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Nazi supporters parade at a campaign rally in Waldenburg, Germany. In a speech, Hitler attacks the Weimar Republic and pledges to dissolve the parliamentary system soon after he gains power.
In their drive to rid the country of all that they deemed "un-German," the Nazis publically burned books in cities across Germany. Here in front of the Opera House in Berlin, a chanting crowd burns books written by Jews and leftist intellectuals. Joseph Goebbels, Hitler's minister of propaganda and public information, speaks of the intended "reeducation" of Germany.
Adolf Hitler's foreign policy aimed at establishing a European empire for Germany through war. This policy required the rapid expansion of Germany's military capabilities. The Geneva Disarmament Conference, beginning in 1932, sought to avoid another European war by negotiating a reduction in armaments. Hitler repudiated this effort by withdrawing Germany from the conference in October 1933. At the same time, he rejected collective security in international affairs by withdrawing from the League of Nations. Instead, Nazi Germany embarked on a vast military construction program.
Provisions of the 1919 Treaty of Versailles forbade Germany (defeated in World War I) to station armed forces in a demilitarized zone in the Rhineland—a region in western Germany bordering France, Belgium, and part of the Netherlands. The treaty stipulated that Allied forces—including US troops—would occupy the region. In a blatant violation of the treaty, on March 7, 1936, Hitler ordered German troops to reoccupy the zone. Hitler gambled that the western powers would not intervene. His action brought condemnation from Great Britain and France, but neither nation intervened to enforce the treaty. This footage shows German forces entering the Rhineland.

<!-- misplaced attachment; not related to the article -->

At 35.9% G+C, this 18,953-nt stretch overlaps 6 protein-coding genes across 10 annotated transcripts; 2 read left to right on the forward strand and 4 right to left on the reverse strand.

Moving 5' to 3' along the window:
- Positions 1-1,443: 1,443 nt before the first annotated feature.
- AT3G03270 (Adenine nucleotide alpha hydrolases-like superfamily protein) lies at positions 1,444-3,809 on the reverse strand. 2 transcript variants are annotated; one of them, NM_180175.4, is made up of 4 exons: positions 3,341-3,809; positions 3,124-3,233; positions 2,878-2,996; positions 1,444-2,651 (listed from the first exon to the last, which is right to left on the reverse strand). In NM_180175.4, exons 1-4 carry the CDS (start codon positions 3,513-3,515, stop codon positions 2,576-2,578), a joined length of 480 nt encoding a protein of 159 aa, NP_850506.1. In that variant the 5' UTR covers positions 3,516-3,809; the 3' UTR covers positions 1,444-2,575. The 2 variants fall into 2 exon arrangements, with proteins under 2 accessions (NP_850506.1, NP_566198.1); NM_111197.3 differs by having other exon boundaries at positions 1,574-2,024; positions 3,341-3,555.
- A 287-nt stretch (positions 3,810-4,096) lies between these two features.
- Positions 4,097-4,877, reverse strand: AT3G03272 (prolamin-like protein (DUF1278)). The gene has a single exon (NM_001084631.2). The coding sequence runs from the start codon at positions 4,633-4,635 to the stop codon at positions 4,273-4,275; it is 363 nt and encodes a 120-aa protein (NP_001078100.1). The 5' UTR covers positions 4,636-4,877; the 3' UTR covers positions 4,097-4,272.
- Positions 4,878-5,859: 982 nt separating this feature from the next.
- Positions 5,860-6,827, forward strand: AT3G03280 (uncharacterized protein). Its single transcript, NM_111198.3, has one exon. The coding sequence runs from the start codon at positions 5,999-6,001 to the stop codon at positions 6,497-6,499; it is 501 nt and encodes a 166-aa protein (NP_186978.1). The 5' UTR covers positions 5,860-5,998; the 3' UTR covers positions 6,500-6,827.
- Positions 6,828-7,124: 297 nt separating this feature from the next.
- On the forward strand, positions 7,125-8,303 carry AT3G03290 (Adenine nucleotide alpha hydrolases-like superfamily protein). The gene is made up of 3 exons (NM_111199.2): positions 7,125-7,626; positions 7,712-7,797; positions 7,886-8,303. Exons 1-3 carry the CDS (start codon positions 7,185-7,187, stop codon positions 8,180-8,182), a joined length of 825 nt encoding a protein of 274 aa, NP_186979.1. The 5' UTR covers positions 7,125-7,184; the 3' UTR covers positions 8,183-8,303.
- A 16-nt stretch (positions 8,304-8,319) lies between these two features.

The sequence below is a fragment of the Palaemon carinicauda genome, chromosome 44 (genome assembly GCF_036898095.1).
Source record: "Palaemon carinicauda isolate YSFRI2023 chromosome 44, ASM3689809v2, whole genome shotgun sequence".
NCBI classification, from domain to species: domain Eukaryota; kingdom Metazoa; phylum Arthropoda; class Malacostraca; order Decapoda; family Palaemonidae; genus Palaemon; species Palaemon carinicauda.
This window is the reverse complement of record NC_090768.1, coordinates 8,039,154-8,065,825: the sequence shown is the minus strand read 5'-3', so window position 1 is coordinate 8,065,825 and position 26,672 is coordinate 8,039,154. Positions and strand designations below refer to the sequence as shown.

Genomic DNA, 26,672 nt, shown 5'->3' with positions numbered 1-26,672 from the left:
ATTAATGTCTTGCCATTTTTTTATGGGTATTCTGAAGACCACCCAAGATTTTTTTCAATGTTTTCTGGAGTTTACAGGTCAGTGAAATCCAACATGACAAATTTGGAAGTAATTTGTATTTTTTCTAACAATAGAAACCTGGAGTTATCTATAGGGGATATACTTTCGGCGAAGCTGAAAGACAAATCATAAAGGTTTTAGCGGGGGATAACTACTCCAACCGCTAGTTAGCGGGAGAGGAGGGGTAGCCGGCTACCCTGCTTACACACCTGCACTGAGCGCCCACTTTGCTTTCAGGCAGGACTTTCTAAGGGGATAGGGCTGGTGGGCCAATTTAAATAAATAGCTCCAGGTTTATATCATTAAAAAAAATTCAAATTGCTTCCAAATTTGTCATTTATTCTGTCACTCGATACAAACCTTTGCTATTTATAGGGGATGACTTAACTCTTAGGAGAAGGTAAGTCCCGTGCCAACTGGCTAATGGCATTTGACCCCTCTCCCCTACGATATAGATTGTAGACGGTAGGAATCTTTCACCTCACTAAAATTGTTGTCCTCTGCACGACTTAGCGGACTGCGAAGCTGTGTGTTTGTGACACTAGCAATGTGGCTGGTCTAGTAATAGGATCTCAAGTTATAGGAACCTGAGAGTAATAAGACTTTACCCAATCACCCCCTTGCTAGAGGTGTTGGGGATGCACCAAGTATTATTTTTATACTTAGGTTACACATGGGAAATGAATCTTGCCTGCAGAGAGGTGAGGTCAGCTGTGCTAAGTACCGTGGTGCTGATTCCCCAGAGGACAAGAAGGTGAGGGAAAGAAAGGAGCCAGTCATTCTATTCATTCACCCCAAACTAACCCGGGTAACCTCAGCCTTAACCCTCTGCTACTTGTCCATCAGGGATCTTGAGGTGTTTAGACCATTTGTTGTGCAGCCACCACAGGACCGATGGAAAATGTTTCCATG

In 1933, Nazi Party leader Adolf Hitler became chancellor of Germany and quickly turned the nation's fragile democracy into a one-party dictatorship. Police rounded up thousands of political opponents, detaining them without trial in concentration camps. The Nazi regime also put into practice racial policies that aimed to "purify" and strengthen the Germanic "Aryan" population. A relentless campaign began to exclude Germany's one-half million Jews from all aspects of German life. For two weeks in August 1936, Adolf Hitler camouflaged his antisemitic and expansionist agenda while Berlin hosted the Summer Olympic Games. Hoping to impress the many foreign visitors who were in Germany for the games, Hitler authorized a brief relaxation in anti-Jewish activities (including even the removal of signs barring Jews from public places). The games were a resounding propaganda success for the Nazis. They presented foreign spectators with the image of a peaceful and tolerant Germany. Here, Hitler formally opens the 1936 Summer Olympic Games in Berlin. Inaugurating a new Olympic ritual, a lone runner arrived bearing a torch carried by relay from the site of the ancient Games in Olympia, Greece.
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